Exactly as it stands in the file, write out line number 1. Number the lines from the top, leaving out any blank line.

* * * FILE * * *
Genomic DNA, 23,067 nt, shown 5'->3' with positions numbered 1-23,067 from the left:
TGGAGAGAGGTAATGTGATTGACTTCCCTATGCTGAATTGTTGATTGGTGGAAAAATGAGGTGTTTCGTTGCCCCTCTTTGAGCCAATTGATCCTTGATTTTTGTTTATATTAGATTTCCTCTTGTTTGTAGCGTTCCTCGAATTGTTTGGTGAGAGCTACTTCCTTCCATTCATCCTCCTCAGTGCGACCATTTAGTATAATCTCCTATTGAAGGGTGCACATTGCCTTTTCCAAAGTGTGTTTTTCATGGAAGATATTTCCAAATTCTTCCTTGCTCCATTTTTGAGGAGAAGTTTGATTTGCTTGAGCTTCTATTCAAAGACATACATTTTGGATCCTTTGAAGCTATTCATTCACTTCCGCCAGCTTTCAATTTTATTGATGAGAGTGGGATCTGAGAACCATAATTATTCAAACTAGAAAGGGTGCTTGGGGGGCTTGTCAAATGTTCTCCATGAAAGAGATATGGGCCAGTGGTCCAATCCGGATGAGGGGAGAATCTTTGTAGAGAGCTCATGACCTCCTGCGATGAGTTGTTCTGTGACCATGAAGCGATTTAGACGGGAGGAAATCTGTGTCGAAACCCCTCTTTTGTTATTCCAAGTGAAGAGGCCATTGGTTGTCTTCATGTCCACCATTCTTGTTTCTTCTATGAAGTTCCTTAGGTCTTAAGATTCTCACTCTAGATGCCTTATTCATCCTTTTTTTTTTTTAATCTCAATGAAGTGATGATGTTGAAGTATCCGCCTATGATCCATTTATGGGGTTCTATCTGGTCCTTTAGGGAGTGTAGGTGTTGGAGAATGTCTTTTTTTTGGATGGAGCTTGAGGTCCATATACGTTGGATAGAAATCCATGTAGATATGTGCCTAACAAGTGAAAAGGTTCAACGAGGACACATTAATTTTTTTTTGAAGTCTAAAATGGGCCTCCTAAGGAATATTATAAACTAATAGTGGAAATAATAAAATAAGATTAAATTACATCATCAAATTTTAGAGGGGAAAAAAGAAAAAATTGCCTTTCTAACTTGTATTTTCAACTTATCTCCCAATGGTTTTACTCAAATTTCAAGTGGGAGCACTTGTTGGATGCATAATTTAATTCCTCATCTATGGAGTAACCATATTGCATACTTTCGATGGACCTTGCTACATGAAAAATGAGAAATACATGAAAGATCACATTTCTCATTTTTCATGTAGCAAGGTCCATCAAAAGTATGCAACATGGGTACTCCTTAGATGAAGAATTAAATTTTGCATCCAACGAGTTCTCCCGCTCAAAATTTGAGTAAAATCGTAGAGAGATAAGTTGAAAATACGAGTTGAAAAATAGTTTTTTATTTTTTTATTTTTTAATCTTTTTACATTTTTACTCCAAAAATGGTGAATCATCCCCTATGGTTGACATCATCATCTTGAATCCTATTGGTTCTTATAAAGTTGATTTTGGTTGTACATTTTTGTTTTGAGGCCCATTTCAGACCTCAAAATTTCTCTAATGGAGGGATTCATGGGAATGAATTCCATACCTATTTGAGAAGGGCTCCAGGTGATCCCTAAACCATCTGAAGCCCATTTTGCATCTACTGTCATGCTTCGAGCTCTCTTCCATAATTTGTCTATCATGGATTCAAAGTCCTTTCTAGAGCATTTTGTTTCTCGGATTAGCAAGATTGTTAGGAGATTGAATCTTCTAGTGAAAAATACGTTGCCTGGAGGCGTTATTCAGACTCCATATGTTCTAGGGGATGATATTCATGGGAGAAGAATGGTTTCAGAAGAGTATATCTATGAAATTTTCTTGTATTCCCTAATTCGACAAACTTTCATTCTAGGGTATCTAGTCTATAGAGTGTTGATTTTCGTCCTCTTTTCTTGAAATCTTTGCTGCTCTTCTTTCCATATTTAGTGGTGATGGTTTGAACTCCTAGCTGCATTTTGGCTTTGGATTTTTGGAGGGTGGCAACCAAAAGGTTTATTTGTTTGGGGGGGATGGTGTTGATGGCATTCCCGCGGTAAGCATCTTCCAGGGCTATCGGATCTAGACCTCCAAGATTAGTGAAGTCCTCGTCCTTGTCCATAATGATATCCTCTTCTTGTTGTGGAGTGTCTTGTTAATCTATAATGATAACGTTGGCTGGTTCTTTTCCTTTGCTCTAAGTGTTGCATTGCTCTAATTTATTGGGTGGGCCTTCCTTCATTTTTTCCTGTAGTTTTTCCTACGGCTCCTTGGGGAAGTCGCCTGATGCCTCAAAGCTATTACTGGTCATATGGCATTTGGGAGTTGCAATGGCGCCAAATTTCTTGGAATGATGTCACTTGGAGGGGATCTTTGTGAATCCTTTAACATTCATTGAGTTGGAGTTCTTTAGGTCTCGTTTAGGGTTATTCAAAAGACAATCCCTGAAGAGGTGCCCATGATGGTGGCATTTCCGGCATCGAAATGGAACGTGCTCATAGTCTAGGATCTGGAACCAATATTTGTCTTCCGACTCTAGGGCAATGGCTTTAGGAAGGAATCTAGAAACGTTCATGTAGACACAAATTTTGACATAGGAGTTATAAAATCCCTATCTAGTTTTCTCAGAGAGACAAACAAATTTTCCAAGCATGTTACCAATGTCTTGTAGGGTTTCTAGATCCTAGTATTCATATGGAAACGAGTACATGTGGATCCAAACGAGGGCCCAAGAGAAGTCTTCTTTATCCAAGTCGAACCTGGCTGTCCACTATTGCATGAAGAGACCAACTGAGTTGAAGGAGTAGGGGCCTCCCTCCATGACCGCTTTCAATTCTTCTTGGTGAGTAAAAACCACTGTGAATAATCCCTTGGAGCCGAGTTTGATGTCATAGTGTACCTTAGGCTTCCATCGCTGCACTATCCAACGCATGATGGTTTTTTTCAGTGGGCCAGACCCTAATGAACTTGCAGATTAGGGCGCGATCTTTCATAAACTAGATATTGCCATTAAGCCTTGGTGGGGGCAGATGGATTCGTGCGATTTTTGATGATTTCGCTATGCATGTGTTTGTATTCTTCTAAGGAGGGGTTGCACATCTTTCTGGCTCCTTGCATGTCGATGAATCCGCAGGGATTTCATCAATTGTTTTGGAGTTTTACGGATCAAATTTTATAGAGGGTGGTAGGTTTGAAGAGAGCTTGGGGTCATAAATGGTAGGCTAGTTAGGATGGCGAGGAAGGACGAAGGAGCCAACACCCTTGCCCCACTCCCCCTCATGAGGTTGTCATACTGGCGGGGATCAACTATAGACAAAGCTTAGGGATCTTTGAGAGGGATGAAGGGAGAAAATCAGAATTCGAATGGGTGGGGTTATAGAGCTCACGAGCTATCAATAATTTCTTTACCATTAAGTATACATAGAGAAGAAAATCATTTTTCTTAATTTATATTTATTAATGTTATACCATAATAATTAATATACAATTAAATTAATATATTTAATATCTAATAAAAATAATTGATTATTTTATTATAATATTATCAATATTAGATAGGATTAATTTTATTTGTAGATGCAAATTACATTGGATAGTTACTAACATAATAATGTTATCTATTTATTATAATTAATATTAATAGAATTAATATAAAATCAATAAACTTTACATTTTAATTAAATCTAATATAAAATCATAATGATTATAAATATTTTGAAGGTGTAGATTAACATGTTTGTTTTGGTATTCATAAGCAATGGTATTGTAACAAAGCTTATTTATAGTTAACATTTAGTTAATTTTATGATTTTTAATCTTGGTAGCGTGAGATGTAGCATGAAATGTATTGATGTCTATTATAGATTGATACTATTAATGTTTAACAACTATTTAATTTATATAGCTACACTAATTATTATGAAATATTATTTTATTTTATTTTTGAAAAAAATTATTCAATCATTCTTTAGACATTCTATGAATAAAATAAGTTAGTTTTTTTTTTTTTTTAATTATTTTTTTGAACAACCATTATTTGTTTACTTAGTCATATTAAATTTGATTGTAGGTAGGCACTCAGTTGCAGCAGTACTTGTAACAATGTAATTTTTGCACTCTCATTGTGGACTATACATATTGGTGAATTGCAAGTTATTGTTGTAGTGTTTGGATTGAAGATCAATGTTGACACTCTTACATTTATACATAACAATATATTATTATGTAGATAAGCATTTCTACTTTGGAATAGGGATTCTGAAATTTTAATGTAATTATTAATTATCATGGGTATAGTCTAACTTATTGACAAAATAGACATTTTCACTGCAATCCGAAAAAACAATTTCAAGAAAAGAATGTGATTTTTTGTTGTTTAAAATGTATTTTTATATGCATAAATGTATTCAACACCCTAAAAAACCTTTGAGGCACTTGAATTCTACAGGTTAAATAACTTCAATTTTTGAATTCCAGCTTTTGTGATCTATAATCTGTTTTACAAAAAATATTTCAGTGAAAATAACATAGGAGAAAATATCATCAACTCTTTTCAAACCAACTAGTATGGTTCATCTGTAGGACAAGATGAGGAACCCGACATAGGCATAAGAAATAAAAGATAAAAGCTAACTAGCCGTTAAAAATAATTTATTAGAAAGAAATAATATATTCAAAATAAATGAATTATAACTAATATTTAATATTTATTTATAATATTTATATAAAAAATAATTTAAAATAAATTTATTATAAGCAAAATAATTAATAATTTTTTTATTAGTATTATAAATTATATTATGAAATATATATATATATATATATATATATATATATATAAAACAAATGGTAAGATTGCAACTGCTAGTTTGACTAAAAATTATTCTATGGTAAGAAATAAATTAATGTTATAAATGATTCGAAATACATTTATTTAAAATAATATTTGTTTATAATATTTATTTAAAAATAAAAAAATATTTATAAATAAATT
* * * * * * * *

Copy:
Genomic DNA, 23,067 nt, shown 5'->3' with positions numbered 1-23,067 from the left: